- By Darren Thompson
HAMPTON, Va. — On March 12, the United States Space Force (USSF) welcomed its first female American Indian Intelligence Officer: Captain Haida StarEagle, member of the Matinecock Tribe. Her father, Chief Samuel Little Fox, led the invocation during the induction ceremony.
"Captain StarEagle has the impressive combination of capability, superior intellect, drive and passion for serving," said Lt. Col. Michael Hollingsworth, United States Special Operations Command, in a statement. "The Space Force is gaining an absolutely phenomenal leader.”
Established on Dec. 20, 2019, the U.S. Space Force is the newest branch of the Armed Forces. The USSF was established within the Department of the Air Force, meaning the Secretary of the Air Force has overall responsibility for the USSF, under the guidance and direction of the Secretary of Defense.
According to Public Affairs Advisor to the Vice Chief of Space Operations Lynn Kirby, Captain StarEagle is not the first Native American woman in the Space Force. The numbers of other Native Americans in the USSF couldn’t be validated as of press time.
USSF intelligence officers analyze data to coordinate with other services to determining the capabilities and vulnerabilities of potential adversaries. Intelligence officers are highly trained to provide information to Airmen so they can successfully complete their missions through surveillance and reconnaissance. A demanding training is required including the completion of 12 months in commissioned service after completing the Intelligence Officer Initial, must be between the ages of 18 and 39, and pass a current Single Scope Background Investigation (SSBI).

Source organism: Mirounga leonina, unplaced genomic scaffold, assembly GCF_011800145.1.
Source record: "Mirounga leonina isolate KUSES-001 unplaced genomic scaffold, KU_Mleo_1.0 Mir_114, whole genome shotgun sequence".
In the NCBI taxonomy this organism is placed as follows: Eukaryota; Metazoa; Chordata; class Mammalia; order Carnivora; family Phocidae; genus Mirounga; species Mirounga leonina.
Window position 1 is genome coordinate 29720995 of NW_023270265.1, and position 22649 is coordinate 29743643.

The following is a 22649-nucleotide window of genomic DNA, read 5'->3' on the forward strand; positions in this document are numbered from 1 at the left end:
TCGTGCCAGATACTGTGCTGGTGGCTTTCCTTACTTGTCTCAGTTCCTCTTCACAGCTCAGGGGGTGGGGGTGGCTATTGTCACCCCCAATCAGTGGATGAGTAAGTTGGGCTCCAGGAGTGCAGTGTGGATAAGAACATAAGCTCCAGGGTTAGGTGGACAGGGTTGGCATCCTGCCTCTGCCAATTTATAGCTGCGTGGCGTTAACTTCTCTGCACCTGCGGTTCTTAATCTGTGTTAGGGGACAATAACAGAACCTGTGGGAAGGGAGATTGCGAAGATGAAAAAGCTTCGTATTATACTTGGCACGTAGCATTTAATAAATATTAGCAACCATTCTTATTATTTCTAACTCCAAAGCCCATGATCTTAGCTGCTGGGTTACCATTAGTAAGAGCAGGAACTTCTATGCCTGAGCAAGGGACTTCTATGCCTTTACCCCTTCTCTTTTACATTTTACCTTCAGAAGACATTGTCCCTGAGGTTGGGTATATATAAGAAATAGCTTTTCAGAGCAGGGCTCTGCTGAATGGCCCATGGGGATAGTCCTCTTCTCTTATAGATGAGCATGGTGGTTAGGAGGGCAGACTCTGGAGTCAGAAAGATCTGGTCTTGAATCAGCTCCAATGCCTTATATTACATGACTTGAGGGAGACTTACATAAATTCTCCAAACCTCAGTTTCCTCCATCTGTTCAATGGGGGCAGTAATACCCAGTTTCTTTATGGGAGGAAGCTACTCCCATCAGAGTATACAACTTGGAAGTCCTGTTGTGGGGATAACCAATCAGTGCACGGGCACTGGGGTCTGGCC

The Matinecock Tribe is an Algonquian people who reside on the north shore of Long Island, N.Y. They are not recognized as a tribe on a federal level or in the state of New York.
"My father told me when I was younger that I must find my own way and figure out how to leave a legacy for our tribe," said Captain StarEagle in a press release. "Joining the Space Force and continuing to serve is the best way to leave my mark within my tribe, create a legacy for my people, and make my father proud."
More Stories Like ThisHow Native American Members of Congress Voted on the Historic Expulsion from Congress of George Santos
First Hawaiian Woman Confirmed to Federal Bench by US Senate
Gun Lake Casino Toys for Tots Charity Event Runs Dec. 1-16
A Message from EEOC Chair Charlotte A. Burrows for 2023 Native American Heritage Month
Today is Native American Women's Equal Pay Day. Here's Why It Matters.
Together, we can educate, enlighten, and empower.November is celebrated as “Native American Heritage Month.” At Native News Online, we amplify Native voices and share our relatives’ unique perspectives every day of the year. We believe every month should celebrate Native American heritage.
If you appreciate our commitment to Native voices and our mission to tell stories that connect us to our roots and inspire understanding and respect, we hope you will consider making a donation this month to support our work. For those who commit to a recurring donation of $12 per month or more, or make a one-time donation of $150 or greater, we're excited to offer you a copy of our upcoming Indian Boarding School publication and access to our quarterly Founder’s Circle meetings and newsletter.